Life in the frozen north


I miss Florida. Palm trees…. the ocean…. herons…. alligators… I miss it all. I also miss being warm.

The only upside to dealing with cold weather is snow. DC has experienced some snow in the last few weeks and I love snow! I really love snow when I’m nestled warmly into my sofa with a steaming mug of hot chocolate.


Snowy DC rooftops

Unfortunately, I sometimes have to leave my warm apartment while it is snowing or has just finished snowing. At these times, I am very glad I’ve learned to knit. The ensemble above has been worn a lot this winter. I admit, I look sinister. I’m writing it off as the price of warmth. I bought the puffy black coat from NY and Company on sale before the holidays and made the hat and cowl. The cowl was knit first. I purchased the yarn and pattern from It was the November 2013 Mystery Knit-Along.


The yarn is from Sweet Georgia Yarns and the color is called  terracotta.  Acacia Cowl is the name of the pattern. This was my first attempt using cables in a knitting project. I took a cable class this summer at a yarn store back in Florida, but hadn’t used my new skills in a project. These cables were very easy to create and didn’t require a cable needle.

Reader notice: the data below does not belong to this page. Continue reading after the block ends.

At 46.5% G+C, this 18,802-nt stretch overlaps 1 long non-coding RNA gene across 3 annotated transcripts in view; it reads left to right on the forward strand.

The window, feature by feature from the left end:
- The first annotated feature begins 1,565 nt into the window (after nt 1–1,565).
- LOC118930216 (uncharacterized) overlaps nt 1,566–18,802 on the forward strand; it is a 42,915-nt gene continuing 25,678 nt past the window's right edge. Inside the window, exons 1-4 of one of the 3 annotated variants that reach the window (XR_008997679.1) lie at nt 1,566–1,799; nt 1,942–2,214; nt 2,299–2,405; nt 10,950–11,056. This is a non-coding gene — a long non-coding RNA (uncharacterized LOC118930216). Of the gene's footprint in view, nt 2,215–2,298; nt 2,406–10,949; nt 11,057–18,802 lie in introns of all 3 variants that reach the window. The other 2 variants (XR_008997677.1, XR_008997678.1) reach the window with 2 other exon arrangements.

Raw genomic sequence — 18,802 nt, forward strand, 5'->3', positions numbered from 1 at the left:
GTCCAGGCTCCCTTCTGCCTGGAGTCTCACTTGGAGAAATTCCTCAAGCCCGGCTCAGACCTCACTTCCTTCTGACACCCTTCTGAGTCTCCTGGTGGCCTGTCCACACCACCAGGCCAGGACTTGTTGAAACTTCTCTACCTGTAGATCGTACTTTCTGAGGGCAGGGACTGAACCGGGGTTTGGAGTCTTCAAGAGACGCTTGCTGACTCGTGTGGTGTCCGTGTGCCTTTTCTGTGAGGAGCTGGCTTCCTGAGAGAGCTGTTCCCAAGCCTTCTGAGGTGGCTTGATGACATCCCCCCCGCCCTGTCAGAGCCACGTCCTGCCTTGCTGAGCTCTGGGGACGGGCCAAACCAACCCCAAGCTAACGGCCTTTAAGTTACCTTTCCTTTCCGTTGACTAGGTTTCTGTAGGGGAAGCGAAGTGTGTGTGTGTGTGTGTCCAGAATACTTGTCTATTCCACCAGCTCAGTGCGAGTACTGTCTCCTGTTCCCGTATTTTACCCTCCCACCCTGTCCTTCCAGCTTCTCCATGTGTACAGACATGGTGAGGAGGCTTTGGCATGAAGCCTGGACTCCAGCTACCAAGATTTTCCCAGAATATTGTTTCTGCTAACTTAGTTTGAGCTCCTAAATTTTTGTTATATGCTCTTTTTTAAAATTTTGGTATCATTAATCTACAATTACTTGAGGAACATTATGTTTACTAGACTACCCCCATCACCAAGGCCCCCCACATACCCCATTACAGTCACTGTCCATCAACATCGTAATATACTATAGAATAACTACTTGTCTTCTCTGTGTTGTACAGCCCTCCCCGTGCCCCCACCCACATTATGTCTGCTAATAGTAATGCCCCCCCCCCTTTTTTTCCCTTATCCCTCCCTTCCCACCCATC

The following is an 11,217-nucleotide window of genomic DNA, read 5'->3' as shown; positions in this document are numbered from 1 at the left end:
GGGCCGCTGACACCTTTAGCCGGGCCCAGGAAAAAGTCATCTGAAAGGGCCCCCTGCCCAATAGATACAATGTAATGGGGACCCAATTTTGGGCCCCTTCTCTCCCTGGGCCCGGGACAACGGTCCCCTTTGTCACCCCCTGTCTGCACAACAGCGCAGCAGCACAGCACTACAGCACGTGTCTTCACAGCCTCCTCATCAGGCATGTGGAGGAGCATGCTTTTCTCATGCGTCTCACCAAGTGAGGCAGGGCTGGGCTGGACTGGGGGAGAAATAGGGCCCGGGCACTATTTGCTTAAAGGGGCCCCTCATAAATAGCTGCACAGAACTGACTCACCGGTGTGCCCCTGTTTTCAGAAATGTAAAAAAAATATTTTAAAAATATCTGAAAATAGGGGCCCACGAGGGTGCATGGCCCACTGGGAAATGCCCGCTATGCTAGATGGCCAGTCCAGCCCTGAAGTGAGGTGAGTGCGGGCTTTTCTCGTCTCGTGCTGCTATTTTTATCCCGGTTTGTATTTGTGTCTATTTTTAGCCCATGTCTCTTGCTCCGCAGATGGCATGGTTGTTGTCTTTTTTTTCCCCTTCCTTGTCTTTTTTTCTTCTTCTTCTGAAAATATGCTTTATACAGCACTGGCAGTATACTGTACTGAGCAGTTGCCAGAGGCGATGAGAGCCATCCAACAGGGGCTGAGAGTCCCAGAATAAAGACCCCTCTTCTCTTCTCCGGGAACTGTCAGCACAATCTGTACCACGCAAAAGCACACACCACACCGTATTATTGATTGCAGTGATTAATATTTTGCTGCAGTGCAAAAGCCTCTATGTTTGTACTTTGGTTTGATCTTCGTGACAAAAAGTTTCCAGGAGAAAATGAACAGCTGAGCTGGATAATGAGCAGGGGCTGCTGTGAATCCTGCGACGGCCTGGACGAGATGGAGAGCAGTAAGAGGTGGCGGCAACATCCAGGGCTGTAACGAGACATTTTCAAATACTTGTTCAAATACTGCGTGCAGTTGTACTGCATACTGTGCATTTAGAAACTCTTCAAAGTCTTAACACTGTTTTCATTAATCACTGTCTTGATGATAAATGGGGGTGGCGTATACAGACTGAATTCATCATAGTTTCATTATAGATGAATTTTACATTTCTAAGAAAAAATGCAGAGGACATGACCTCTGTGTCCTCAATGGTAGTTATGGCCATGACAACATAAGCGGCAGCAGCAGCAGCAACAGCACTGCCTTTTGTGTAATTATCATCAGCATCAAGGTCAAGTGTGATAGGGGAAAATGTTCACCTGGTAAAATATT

After I finished the cowl, I decided to make a matching hat. I ordered another skein of the terrocatta yarn and found a cabled hat pattern through


The cables are different, so I think of the two pieces as coordinating rather than matching. The pattern did require a cable needle, but I enjoyed the fancy-shmancy stitching. I’m putting this FO down as a success.

If you haven’t tried knitting cables yet, I encourage you to go for it! It wasn’t hard and who doesn’t like the look of a classic cable?

Happy creating in 2014!


In honor of National Crochet Month…

According to the Crochet Guild of America, March is National Crochet Month. I had no idea there was an entire month devoted to crochet. My knitting needles might get jealous…

In honor of National Crochet Month, I am posting my first attempt at crochet.

Ta da!


A tech cozy for a Flip camera!